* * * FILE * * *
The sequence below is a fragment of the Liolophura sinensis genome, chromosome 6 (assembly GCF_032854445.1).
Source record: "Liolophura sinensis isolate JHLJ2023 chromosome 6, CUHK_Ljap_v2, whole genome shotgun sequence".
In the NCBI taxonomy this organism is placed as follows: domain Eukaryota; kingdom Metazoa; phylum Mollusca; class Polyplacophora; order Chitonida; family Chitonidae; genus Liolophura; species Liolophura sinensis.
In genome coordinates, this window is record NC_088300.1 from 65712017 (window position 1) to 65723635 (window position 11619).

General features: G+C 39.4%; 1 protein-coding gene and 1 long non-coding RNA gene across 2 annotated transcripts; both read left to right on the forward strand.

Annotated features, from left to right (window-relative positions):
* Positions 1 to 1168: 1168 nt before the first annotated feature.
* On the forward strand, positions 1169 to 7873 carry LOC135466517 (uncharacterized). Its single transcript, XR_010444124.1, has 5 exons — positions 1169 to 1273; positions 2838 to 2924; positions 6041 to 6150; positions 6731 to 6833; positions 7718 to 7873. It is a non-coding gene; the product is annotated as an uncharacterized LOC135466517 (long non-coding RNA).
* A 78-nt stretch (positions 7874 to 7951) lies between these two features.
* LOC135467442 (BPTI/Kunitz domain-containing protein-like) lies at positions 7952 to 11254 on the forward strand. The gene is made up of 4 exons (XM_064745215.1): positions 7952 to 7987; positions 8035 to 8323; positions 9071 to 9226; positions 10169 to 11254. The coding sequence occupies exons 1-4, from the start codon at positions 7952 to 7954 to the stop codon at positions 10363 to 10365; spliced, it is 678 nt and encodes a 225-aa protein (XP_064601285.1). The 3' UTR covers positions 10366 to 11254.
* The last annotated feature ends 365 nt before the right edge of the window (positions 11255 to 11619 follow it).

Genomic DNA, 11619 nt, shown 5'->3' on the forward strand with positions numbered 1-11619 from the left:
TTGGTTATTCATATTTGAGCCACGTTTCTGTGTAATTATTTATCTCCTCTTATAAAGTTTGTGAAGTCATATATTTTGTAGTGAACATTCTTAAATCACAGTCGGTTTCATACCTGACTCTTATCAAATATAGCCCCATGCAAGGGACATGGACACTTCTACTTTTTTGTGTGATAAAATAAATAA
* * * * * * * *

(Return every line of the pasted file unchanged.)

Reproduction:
The sequence below is a fragment of the Liolophura sinensis genome, chromosome 6 (assembly GCF_032854445.1).
Source record: "Liolophura sinensis isolate JHLJ2023 chromosome 6, CUHK_Ljap_v2, whole genome shotgun sequence".
In the NCBI taxonomy this organism is placed as follows: domain Eukaryota; kingdom Metazoa; phylum Mollusca; class Polyplacophora; order Chitonida; family Chitonidae; genus Liolophura; species Liolophura sinensis.
In genome coordinates, this window is record NC_088300.1 from 65712017 (window position 1) to 65723635 (window position 11619).

General features: G+C 39.4%; 1 protein-coding gene and 1 long non-coding RNA gene across 2 annotated transcripts; both read left to right on the forward strand.

Annotated features, from left to right (window-relative positions):
* Positions 1 to 1168: 1168 nt before the first annotated feature.
* On the forward strand, positions 1169 to 7873 carry LOC135466517 (uncharacterized). Its single transcript, XR_010444124.1, has 5 exons — positions 1169 to 1273; positions 2838 to 2924; positions 6041 to 6150; positions 6731 to 6833; positions 7718 to 7873. It is a non-coding gene; the product is annotated as an uncharacterized LOC135466517 (long non-coding RNA).
* A 78-nt stretch (positions 7874 to 7951) lies between these two features.
* LOC135467442 (BPTI/Kunitz domain-containing protein-like) lies at positions 7952 to 11254 on the forward strand. The gene is made up of 4 exons (XM_064745215.1): positions 7952 to 7987; positions 8035 to 8323; positions 9071 to 9226; positions 10169 to 11254. The coding sequence occupies exons 1-4, from the start codon at positions 7952 to 7954 to the stop codon at positions 10363 to 10365; spliced, it is 678 nt and encodes a 225-aa protein (XP_064601285.1). The 3' UTR covers positions 10366 to 11254.
* The last annotated feature ends 365 nt before the right edge of the window (positions 11255 to 11619 follow it).

Genomic DNA, 11619 nt, shown 5'->3' on the forward strand with positions numbered 1-11619 from the left:
TTGGTTATTCATATTTGAGCCACGTTTCTGTGTAATTATTTATCTCCTCTTATAAAGTTTGTGAAGTCATATATTTTGTAGTGAACATTCTTAAATCACAGTCGGTTTCATACCTGACTCTTATCAAATATAGCCCCATGCAAGGGACATGGACACTTCTACTTTTTTGTGTGATAAAATAAATAA